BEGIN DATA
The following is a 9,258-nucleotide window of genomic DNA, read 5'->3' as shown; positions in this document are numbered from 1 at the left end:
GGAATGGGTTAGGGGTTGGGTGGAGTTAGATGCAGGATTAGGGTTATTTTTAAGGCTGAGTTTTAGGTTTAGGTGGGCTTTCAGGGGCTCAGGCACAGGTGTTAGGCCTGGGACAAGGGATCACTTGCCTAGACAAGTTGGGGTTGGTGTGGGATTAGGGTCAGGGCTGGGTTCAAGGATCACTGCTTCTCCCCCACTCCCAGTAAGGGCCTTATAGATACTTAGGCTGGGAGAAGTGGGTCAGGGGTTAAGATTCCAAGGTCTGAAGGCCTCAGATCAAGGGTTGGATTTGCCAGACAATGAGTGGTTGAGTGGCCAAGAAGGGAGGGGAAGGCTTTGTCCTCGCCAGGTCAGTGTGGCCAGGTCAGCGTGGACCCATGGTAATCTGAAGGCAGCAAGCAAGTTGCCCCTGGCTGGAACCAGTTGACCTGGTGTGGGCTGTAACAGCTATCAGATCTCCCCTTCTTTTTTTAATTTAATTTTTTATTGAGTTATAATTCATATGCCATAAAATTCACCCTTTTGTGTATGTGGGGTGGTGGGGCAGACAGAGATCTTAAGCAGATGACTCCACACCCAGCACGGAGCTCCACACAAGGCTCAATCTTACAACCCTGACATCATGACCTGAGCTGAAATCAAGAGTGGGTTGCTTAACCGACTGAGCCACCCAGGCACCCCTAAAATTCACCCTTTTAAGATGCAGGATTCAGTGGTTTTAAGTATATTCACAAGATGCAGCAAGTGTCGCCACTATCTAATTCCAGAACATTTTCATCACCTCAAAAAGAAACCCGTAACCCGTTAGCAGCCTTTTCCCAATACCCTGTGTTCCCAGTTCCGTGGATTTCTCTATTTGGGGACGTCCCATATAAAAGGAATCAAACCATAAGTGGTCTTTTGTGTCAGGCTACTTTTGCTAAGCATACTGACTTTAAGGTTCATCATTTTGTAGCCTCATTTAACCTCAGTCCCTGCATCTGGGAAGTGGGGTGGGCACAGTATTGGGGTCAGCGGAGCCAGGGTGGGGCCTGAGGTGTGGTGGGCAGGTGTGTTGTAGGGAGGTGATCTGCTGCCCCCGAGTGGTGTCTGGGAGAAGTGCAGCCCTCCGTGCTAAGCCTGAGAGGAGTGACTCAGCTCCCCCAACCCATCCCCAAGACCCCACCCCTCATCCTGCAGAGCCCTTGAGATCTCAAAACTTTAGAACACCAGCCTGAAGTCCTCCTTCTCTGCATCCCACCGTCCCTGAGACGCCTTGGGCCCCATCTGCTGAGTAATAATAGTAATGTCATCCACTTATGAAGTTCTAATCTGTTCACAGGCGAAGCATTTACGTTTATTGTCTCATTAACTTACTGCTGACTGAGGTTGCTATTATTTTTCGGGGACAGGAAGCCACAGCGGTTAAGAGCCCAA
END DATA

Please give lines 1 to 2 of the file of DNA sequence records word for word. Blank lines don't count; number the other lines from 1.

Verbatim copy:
The following is a 9,258-nucleotide window of genomic DNA, read 5'->3' as shown; positions in this document are numbered from 1 at the left end:
GGAATGGGTTAGGGGTTGGGTGGAGTTAGATGCAGGATTAGGGTTATTTTTAAGGCTGAGTTTTAGGTTTAGGTGGGCTTTCAGGGGCTCAGGCACAGGTGTTAGGCCTGGGACAAGGGATCACTTGCCTAGACAAGTTGGGGTTGGTGTGGGATTAGGGTCAGGGCTGGGTTCAAGGATCACTGCTTCTCCCCCACTCCCAGTAAGGGCCTTATAGATACTTAGGCTGGGAGAAGTGGGTCAGGGGTTAAGATTCCAAGGTCTGAAGGCCTCAGATCAAGGGTTGGATTTGCCAGACAATGAGTGGTTGAGTGGCCAAGAAGGGAGGGGAAGGCTTTGTCCTCGCCAGGTCAGTGTGGCCAGGTCAGCGTGGACCCATGGTAATCTGAAGGCAGCAAGCAAGTTGCCCCTGGCTGGAACCAGTTGACCTGGTGTGGGCTGTAACAGCTATCAGATCTCCCCTTCTTTTTTTAATTTAATTTTTTATTGAGTTATAATTCATATGCCATAAAATTCACCCTTTTGTGTATGTGGGGTGGTGGGGCAGACAGAGATCTTAAGCAGATGACTCCACACCCAGCACGGAGCTCCACACAAGGCTCAATCTTACAACCCTGACATCATGACCTGAGCTGAAATCAAGAGTGGGTTGCTTAACCGACTGAGCCACCCAGGCACCCCTAAAATTCACCCTTTTAAGATGCAGGATTCAGTGGTTTTAAGTATATTCACAAGATGCAGCAAGTGTCGCCACTATCTAATTCCAGAACATTTTCATCACCTCAAAAAGAAACCCGTAACCCGTTAGCAGCCTTTTCCCAATACCCTGTGTTCCCAGTTCCGTGGATTTCTCTATTTGGGGACGTCCCATATAAAAGGAATCAAACCATAAGTGGTCTTTTGTGTCAGGCTACTTTTGCTAAGCATACTGACTTTAAGGTTCATCATTTTGTAGCCTCATTTAACCTCAGTCCCTGCATCTGGGAAGTGGGGTGGGCACAGTATTGGGGTCAGCGGAGCCAGGGTGGGGCCTGAGGTGTGGTGGGCAGGTGTGTTGTAGGGAGGTGATCTGCTGCCCCCGAGTGGTGTCTGGGAGAAGTGCAGCCCTCCGTGCTAAGCCTGAGAGGAGTGACTCAGCTCCCCCAACCCATCCCCAAGACCCCACCCCTCATCCTGCAGAGCCCTTGAGATCTCAAAACTTTAGAACACCAGCCTGAAGTCCTCCTTCTCTGCATCCCACCGTCCCTGAGACGCCTTGGGCCCCATCTGCTGAGTAATAATAGTAATGTCATCCACTTATGAAGTTCTAATCTGTTCACAGGCGAAGCATTTACGTTTATTGTCTCATTAACTTACTGCTGACTGAGGTTGCTATTATTTTTCGGGGACAGGAAGCCACAGCGGTTAAGAGCCCAA